top of page

Are You Really Off Gluten? It's Time to be a Food Detective

Published on

Over the last week, I’ve received plenty of feedback on my inaugural article. Friends, acquaintances, curious readers…many inboxed me to say they appreciated my insights, some said there was more exhaustive literature on the subject available elsewhere, and a handful wrote to inquire if this level of concern about food and nutrition was really warranted, in that, did it not reflect a ‘new-age obsession’, a paranoia of sorts?

Firstly, many thanks for the feedback. It lets me understand the concerns of the broader community. Also, I whole heartedly agree there is plenty of new and emerging research on the subject, much of it is coming out of dedicated centres of research (the Chicago Centre for Celiac Research is at the forefront of some of this, and I encourage you to follow-their work and support them when you can). In my columns however, I hope to distil my life-experiences as an Indian mother raising three kids in what can best be described as a semi-hostile urban living experience of contemporary India. 

Now, I don’t want anyone to get riled up unnecessarily. I live in a lovely part of town in the capital of India with three loving kids and a great husband. I’m fortunate to have the time and resources to control (or at least, attempt to control) my living environment. And yet, it is best to paraphrase what I think Woody Allen once said: it is not paranoia if someone is really coming after you! 

In contemporary urban India, our air is not fit to breathe, our water sources are constantly contaminated, and the manner in which our food sources are grown, transported, stored, cooked etc. would leave the best of us bewildered about the nutritional value of what we finally put in our mouth even if we all knew facts surrounding food. Compound that with the misrepresentation and mislabelling in the food industry prevalent around the world in general, and even more so in India, and it would anger the most patient of us. Yes, you need to be paranoid!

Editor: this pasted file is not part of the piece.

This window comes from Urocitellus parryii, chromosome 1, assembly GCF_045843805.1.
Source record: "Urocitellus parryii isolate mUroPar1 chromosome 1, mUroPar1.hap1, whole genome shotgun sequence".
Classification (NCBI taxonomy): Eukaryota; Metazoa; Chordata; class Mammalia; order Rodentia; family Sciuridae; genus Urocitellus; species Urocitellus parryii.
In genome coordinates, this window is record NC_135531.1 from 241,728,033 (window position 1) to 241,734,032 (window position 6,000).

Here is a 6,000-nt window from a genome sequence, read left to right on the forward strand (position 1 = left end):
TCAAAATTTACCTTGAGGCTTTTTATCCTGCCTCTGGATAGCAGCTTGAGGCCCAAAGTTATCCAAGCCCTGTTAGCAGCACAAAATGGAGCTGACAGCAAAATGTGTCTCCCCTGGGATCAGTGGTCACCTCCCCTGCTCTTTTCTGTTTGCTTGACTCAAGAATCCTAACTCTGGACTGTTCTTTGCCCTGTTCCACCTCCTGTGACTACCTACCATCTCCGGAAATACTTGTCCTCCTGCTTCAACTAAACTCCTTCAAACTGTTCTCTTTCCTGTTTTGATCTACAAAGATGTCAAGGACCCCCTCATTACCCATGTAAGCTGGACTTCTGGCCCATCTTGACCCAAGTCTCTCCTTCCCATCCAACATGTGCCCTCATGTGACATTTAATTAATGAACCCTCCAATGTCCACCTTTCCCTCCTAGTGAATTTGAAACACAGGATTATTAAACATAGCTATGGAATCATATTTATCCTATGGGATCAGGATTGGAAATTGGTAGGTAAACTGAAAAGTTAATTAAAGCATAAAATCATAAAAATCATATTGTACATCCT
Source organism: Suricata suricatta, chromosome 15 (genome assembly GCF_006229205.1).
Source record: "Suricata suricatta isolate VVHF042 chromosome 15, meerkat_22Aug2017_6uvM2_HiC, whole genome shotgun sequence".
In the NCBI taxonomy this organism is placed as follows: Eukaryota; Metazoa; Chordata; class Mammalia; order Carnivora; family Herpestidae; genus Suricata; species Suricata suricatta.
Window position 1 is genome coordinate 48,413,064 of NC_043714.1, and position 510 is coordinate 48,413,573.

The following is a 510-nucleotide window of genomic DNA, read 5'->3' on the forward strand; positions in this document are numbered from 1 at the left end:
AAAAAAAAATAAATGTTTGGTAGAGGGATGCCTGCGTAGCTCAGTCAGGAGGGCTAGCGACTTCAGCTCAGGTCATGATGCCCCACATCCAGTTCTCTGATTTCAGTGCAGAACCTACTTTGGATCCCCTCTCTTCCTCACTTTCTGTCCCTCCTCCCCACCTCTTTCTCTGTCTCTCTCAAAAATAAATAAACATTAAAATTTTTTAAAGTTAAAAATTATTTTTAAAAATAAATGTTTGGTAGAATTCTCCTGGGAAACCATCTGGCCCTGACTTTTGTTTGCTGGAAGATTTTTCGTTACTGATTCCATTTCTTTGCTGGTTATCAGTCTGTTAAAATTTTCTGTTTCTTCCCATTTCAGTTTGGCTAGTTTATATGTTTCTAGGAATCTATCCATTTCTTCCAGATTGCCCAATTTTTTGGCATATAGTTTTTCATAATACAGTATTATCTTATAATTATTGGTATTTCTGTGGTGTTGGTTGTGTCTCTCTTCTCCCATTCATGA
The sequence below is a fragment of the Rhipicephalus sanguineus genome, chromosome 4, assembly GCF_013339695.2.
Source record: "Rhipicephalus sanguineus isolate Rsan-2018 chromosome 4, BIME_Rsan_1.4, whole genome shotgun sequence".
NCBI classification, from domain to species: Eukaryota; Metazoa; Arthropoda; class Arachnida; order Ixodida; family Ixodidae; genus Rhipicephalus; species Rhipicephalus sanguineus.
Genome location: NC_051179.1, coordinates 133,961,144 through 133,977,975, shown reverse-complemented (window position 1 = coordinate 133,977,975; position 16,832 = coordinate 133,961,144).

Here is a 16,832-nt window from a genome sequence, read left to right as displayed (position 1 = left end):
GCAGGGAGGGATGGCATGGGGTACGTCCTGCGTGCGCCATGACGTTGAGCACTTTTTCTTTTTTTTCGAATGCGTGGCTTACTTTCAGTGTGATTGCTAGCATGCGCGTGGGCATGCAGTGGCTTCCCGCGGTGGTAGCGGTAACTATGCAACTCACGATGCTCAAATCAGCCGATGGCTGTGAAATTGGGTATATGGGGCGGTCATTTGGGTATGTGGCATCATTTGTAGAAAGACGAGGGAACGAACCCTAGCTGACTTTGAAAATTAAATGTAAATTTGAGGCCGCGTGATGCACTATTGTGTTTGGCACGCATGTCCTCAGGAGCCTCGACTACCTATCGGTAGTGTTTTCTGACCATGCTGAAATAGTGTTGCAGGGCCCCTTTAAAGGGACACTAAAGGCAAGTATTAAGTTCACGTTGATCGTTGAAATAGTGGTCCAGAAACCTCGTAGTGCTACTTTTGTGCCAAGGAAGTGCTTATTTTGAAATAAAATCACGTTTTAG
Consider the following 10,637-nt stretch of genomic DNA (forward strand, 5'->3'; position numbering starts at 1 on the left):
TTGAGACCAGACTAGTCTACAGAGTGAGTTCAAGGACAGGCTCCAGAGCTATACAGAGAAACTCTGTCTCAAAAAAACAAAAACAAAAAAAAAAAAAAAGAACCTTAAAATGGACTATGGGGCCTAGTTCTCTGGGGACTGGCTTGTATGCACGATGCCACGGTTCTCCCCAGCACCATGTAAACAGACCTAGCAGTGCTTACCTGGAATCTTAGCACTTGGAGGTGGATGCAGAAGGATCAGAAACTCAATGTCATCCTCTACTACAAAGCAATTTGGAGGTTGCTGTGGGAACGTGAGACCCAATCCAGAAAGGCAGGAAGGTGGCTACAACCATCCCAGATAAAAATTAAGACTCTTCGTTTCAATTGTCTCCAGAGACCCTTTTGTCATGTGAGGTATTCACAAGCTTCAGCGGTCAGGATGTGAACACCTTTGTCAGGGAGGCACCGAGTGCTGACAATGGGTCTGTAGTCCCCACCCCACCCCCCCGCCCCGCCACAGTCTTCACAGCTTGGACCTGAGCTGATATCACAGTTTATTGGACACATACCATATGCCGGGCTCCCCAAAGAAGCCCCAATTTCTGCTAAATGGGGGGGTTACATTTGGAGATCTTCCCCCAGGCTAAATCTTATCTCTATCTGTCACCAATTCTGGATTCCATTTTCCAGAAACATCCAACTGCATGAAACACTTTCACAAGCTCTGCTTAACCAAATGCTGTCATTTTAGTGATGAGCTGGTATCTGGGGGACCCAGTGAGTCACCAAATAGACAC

As such, here’s my learning: It’s quite elementary, really. (Pun intended). It is best to be a “Food Detective”. If you (i) don’t know the nutritional value of what you’re about to eat, and (ii) are unaware of the manner of its preparation, it is best to assume the worst.

Is this paranoia? Well, maybe. But is it justified? Absolutely. Andy Grove, the co-founder of Intel wrote: “Only The Paranoid Survive”. Now think: Andy Grove was writing about business, an important and noble pursuit which affects the world around us. I’m talking about nutrition, and which affects the world inside us. How in the world can you afford to not be paranoid when the stakes are so high? Only when you’re paranoid about what you’re eating will you raise food issues to the level of importance they deserve.


Let me highlight this with an example, and which will bring the article back to the subject at hand: Did you know gluten is present in your baking powder? Or that corn flour is cornstarch obtained from the endosperm of wheat or maize kernel. Or that soya sauce has wheat in it. Synthetic vinegar has wheat in it. Tomato ketchup made with synthetic vinegar has wheat in it. Here’s another fact: In India, most of your masala’s have gluten as most are blended with some amount of flour to give them their smooth texture. ‘Hing’, which is used extensively in Indian cooking has gluten.


Here are my two foundation principles which are applicable for both, those with digestive disorders or even those who want to enhance the quality of their nutritional intake: Simply to be aware of what you’re eating. That is what it means to be a ‘Food Detective’. Notwithstanding the noise which is constantly prevalent on the net, you can quickly filter through the fog and get more accurate answers to see the basic constitution of the ingredients you use for cooking. 


And second, and this is self-evident but bears repetition: when in doubt, use natural ingredients for your cooking (E.g.: If you need starch for cooking, use tapioca or potato. Use natural vinegar’s like apple cider or corn vinegar). Aim for simple luxuries: if you can, buy a mill which you can use to grind various types of flour and masala’s at home without the cross-contamination prevalent in commercial mills.


Let me end with some good news. All things said and done, India is still one of the best places to start a gluten free diet as many alternative grains are easily available such as jawar (sorghum), ragi (finger millet), bajra (pearl millet), amaranth, kuttu (buckwheat), and of course, variants of rice: brown rice, red rice, wild rice etc. And all spices are available in the whole form.  It requires a greater degree of dedication, but then, what else is more important than your health and that of your family?

bottom of page